Who is the Russell Senate Building named for?

U.S. Sen. Richard B. Russell Jr. of Georgia greets President Richard Nixon.. Photo courtesy of Richard B. Russell Library for Political Research and Studies, University of Georgia Libraries

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U.S. Sen. Richard B. Russell Jr. of Georgia greets President Richard Nixon.. Photo courtesy of Richard B. Russell Library for Political Research and Studies, University of Georgia Libraries

U.S. Sen. Richard B. Russell Jr. of Georgia served in the Senate for almost 40 years, from 1933 until his death in 1971

The Russell Senate Office Building in Washington is named for the late Georgia senator Richard B. Russell Jr., at least for now.

Russell, a native of Winder, Ga.,  served in the U.S. Senate for almost 40 years, from 1933 until his death in 1971. An adviser to presidents who once ran for president himself (in 1952), Russell was considered one of the most influential senators of his time. He was speaker of the Georgia House of Representatives and governor before his election to the U.S. Senate in 1932.

The U.S. Senate building, the oldest of several such Senate office buildings in DC, was named for Russell the year after he died.  But the building could be renamed for U.S. Sen. John McCain, who died Saturday. Senate Minority Leader Chuck Schumer said this weekend that he would introduce a resolution to rename the building in memory of McCain.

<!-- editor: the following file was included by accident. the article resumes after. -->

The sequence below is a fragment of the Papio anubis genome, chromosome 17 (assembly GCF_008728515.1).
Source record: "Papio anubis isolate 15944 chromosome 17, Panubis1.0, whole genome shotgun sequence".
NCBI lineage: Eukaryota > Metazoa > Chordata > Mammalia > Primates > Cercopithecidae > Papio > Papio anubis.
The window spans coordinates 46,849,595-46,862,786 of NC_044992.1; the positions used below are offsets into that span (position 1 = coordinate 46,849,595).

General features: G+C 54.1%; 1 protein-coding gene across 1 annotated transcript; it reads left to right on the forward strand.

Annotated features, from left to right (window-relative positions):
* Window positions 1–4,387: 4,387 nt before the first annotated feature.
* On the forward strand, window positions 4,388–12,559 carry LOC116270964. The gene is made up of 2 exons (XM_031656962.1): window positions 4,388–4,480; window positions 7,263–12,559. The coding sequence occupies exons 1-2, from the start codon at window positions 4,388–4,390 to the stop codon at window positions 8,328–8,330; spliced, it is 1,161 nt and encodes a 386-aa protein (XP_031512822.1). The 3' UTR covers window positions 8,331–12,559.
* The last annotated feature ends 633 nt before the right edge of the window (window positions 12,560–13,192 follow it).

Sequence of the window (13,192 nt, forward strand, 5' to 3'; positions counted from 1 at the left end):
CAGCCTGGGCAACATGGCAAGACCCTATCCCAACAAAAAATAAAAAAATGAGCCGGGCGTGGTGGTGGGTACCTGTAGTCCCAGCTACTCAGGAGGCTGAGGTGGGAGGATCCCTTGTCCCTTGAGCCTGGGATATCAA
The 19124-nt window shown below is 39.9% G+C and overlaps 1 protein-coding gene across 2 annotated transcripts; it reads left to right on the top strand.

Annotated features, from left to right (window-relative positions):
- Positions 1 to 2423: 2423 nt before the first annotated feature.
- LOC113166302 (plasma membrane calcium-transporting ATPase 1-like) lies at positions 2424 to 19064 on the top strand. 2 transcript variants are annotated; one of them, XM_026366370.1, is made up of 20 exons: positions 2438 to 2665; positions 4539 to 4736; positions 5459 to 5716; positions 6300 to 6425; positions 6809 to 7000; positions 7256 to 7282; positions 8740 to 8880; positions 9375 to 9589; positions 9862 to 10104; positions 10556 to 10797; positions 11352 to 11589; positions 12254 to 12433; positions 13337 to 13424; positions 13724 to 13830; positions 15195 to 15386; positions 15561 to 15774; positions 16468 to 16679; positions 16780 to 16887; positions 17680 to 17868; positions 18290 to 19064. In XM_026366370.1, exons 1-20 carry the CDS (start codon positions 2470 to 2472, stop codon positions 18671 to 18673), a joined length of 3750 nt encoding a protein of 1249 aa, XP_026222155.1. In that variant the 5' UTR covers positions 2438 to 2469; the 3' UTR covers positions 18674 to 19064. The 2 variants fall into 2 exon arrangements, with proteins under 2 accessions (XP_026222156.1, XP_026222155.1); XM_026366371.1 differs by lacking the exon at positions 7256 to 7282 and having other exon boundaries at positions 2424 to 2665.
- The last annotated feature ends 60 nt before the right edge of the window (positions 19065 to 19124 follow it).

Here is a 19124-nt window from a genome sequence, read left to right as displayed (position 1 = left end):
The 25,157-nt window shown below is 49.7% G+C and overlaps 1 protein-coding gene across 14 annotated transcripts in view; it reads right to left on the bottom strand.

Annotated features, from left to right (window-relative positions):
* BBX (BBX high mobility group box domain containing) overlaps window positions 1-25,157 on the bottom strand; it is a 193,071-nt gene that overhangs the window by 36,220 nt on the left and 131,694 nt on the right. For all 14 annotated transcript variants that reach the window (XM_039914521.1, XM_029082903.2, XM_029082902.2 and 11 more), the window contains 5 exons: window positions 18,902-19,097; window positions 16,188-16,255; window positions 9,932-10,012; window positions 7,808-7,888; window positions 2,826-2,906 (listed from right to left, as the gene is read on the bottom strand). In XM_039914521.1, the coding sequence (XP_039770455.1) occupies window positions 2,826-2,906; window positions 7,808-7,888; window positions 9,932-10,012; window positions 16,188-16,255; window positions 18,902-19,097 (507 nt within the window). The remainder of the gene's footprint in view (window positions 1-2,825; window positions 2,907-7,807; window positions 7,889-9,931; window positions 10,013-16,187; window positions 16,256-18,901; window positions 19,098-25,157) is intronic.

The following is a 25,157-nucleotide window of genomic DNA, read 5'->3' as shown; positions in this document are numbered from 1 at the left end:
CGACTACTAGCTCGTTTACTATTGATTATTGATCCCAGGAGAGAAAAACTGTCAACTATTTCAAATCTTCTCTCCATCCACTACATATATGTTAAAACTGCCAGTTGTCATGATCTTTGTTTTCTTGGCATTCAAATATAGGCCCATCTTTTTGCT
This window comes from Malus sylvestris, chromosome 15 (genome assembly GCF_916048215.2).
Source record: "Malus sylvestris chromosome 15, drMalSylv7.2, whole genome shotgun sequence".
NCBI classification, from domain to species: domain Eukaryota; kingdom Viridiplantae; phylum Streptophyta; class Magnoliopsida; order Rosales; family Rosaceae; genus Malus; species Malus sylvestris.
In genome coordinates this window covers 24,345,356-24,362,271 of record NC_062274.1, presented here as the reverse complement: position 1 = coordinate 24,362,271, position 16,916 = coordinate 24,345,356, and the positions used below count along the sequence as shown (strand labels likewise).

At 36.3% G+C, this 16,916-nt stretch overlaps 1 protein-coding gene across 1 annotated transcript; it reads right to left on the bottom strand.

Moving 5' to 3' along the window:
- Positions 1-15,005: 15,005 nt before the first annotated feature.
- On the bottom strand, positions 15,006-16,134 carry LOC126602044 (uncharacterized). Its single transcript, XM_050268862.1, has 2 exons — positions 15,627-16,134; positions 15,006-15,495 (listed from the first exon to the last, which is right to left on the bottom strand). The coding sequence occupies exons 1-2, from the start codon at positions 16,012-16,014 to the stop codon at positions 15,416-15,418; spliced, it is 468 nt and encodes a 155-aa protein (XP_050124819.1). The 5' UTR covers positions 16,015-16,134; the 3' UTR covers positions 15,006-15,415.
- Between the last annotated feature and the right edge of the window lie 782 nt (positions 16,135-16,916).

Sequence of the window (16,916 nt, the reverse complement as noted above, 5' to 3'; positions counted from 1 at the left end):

Who is Richard B. Russell Jr.?

Richard Brevard Russell Jr. is perhaps best known as a supporter of U.S. military and defense and an influential opponent of federal civil rights legislation, according to the New Georgia Encyclopdia and other biographies of Russell. His role as chairman of the Armed Services Committee and membership in other key committees made him a key decision-maker on military policy legislation and spending.

On civil rights, he was a leader of Southern senators who opposed civil rights legislation, including the Civil Rights Act of 1964, according to a U.S. Senate biography. He supported segregation on the basis of "states' rights" and used his parliamentary skills to block civil rights legislation. Russell was co-author of the 1956 Southern Manifesto that criticized the Supreme Court's  landmark Brown desegregation case as an abuse of judicial power.

Richard Russell was born in Winder on Nov. 2, 1897. He died at Walter Reed Hospital in Washington, D.C., on Jan. 21, 1971.

The U.S. Senate voted in 1972 to name the Senate Office Building for Russell.

Russell was one of the youngest U.S. senators at the time of his election. When he died, he was among the oldest, at age 73. His time in the Senate spanned from Franklin Roosevelt’s New Deal to the Vietnam War.

Senator John Stennis of Mississippi, who delivered the main eulogy at Russell’s funeral, said in his address, “I believe he had the most thorough grasp of more of our major problems in government than any man I have ever known.”

Then-President Richard Nixon and former President Lyndon Johnson expressed deep admiration for Russell, with Nixon calling him a giant.